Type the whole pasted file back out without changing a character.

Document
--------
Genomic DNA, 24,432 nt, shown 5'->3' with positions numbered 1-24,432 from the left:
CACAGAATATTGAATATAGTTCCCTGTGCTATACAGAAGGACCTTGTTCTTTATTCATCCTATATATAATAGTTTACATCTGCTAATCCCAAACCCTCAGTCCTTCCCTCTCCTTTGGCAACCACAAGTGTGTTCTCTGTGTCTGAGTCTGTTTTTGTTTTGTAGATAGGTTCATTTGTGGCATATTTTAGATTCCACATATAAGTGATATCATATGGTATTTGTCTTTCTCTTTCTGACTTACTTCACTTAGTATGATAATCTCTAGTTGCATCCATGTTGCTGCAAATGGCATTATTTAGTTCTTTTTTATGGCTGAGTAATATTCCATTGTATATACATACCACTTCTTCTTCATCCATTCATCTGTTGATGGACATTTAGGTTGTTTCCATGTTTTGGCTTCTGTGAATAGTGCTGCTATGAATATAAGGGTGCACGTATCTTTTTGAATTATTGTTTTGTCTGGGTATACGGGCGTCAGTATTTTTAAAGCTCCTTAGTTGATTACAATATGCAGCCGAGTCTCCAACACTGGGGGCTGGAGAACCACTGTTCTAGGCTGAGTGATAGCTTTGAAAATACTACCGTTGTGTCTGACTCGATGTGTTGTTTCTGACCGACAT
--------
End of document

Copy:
Genomic DNA, 24,432 nt, shown 5'->3' with positions numbered 1-24,432 from the left:
CACAGAATATTGAATATAGTTCCCTGTGCTATACAGAAGGACCTTGTTCTTTATTCATCCTATATATAATAGTTTACATCTGCTAATCCCAAACCCTCAGTCCTTCCCTCTCCTTTGGCAACCACAAGTGTGTTCTCTGTGTCTGAGTCTGTTTTTGTTTTGTAGATAGGTTCATTTGTGGCATATTTTAGATTCCACATATAAGTGATATCATATGGTATTTGTCTTTCTCTTTCTGACTTACTTCACTTAGTATGATAATCTCTAGTTGCATCCATGTTGCTGCAAATGGCATTATTTAGTTCTTTTTTATGGCTGAGTAATATTCCATTGTATATACATACCACTTCTTCTTCATCCATTCATCTGTTGATGGACATTTAGGTTGTTTCCATGTTTTGGCTTCTGTGAATAGTGCTGCTATGAATATAAGGGTGCACGTATCTTTTTGAATTATTGTTTTGTCTGGGTATACGGGCGTCAGTATTTTTAAAGCTCCTTAGTTGATTACAATATGCAGCCGAGTCTCCAACACTGGGGGCTGGAGAACCACTGTTCTAGGCTGAGTGATAGCTTTGAAAATACTACCGTTGTGTCTGACTCGATGTGTTGTTTCTGACCGACAT